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Versatile route to chiral alkylboronate esters

Compounds feature boron bound to a stereogenic carbon, could help chemists who make drugs

by Bethany Halford
December 8, 2016

scheme showing how Fu’s group made chiral boronate esters from a cholesterol derivative
A green dot indicates the stereogenic carbon Fu’s group generated when making this boronate ester from a cholesterol derivative. The team made both diastereomers using different chiral ligands.

Organoboron compounds have long been a favorite tool of organic chemists. For example, they are one of the reaction partners in the wildly popular Suzuki cross-coupling reaction, wherein palladium catalyzes the formation of a new C–C bond between the organic groups of an organoboron compound and an organohalide. If the organoboron compound is chiral, it can maintain its configuration during the cross-coupling. Because chirality is so important in drugs and other medicinally relevant molecules, chemists have been trying to find ways to create chiral organoboron compounds.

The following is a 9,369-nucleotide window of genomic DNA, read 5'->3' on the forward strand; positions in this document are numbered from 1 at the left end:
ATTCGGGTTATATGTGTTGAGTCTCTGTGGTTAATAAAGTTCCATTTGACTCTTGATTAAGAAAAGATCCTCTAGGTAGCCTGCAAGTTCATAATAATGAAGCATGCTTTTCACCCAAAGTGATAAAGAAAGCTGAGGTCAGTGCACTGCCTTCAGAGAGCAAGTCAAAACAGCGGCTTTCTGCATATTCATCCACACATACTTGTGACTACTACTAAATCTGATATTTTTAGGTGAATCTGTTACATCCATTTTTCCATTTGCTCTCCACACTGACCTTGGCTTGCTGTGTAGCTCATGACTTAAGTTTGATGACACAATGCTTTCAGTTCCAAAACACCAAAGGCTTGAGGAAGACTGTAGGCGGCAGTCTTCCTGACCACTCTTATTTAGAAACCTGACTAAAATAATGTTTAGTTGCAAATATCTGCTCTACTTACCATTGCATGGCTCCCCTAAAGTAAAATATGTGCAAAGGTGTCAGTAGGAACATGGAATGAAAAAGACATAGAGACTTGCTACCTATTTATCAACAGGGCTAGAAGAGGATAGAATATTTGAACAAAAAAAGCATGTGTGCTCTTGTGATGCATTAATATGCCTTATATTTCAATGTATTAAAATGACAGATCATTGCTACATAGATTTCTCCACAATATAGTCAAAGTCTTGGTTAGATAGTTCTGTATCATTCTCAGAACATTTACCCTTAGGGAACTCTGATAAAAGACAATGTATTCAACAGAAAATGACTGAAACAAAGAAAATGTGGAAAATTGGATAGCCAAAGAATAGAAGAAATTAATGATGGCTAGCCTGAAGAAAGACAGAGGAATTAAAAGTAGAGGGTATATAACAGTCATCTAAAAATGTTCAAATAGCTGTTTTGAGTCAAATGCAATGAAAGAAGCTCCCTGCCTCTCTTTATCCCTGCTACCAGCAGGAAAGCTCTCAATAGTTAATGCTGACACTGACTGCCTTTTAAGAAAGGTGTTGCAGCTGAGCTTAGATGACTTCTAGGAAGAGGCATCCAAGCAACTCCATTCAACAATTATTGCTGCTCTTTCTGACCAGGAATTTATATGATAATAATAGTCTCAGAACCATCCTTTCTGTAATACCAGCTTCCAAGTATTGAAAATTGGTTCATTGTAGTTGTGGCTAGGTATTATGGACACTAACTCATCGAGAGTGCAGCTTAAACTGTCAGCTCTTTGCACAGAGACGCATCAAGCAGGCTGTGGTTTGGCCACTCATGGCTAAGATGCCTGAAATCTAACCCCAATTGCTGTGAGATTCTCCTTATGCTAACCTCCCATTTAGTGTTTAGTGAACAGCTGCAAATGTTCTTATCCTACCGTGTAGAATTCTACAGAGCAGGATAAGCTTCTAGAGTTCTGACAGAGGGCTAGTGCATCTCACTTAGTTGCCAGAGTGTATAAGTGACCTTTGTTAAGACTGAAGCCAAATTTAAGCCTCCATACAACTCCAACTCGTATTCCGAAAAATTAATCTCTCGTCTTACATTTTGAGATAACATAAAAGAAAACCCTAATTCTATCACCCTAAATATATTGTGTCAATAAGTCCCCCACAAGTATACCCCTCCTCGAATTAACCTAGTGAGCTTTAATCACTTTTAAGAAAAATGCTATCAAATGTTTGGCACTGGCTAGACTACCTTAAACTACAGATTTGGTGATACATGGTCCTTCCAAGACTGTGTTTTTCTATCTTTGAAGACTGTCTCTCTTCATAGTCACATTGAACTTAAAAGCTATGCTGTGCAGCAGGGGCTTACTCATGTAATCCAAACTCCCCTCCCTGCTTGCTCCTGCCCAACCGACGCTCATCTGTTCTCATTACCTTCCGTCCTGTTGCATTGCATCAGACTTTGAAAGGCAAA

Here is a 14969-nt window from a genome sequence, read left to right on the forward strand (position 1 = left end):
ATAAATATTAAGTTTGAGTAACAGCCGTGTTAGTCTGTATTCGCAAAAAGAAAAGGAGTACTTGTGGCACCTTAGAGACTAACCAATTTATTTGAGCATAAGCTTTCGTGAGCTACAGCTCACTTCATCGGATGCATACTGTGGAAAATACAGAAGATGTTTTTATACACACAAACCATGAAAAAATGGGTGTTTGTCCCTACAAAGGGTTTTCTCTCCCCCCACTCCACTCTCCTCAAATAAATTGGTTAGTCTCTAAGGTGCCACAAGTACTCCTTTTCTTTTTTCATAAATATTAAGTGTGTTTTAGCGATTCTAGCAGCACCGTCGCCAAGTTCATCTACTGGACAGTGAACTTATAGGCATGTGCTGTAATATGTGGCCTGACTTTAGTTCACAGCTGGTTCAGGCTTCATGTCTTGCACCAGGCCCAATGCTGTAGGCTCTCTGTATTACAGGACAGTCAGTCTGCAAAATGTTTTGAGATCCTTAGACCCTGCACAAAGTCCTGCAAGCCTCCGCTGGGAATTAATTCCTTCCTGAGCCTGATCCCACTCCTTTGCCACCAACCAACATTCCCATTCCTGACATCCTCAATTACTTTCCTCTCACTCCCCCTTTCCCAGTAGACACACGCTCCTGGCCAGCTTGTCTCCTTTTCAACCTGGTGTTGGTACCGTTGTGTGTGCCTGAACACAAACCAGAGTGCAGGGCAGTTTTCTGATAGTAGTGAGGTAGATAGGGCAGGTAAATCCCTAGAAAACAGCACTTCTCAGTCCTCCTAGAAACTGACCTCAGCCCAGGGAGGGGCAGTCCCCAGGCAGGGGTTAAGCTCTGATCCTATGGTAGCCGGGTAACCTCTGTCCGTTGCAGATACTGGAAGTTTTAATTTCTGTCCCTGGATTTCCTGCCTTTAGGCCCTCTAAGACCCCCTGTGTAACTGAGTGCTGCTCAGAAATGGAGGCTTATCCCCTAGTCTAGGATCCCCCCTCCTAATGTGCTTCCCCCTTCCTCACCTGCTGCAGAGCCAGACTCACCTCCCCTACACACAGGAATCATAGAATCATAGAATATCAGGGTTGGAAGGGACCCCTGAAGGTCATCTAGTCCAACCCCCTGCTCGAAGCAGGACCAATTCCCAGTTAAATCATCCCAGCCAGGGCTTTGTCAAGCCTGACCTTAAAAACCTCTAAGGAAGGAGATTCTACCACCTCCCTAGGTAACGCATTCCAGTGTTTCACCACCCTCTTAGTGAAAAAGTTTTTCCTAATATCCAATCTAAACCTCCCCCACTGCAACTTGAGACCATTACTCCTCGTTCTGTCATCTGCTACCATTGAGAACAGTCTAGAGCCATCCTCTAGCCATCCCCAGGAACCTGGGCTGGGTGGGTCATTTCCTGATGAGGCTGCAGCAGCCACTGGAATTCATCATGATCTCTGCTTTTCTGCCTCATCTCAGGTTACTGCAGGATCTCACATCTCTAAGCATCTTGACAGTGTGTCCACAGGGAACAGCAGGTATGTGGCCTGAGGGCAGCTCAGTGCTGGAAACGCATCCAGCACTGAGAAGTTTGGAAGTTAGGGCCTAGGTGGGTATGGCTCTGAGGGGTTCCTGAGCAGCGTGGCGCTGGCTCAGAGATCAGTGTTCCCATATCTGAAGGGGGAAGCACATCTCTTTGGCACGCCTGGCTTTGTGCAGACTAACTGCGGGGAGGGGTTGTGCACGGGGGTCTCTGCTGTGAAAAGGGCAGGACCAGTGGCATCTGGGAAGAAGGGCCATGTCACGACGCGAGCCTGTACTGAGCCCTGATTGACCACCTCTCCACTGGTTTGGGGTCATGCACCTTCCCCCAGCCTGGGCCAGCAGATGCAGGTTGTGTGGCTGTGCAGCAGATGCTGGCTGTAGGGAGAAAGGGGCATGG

Caltech chemists led by Gregory C. Fu now report a versatile asymmetric way to make alkylboronate esters (Science 2016, DOI: 10.1126/science.aai8611). Unlike previous methods, many of which relied on stoichiometric amounts of chiral reagents, their reaction uses a nickel catalyst with a chiral ligand to couple racemic α-haloboronates with organozinc reagents.

“We’re starting with a racemic mixture and we’re converting both enantiomers in the starting material into a single enantiomer in the product,” Fu explains.

He adds that it was important to develop a method that could be used to make a wide range of alkylboronate esters. To that end, because the reaction uses mild organozinc reagents instead of harsh organolithiums or Grignard reagents, the chemists can make chiral alkylboronate esters that have otherwise sensitive functional groups, such as esters and cyano groups.

“What we think is especially powerful here is the fact that the reaction is generating such a useful and important class of molecules with high enantiomeric purity,” Fu says.

Milton R. Smith III, an expert in organoboron chemistry at Michigan State University and cofounder of the specialty chemical maker BoroPharm, says the work represents “a very important advance in making optically active organoboron compounds more accessible.”



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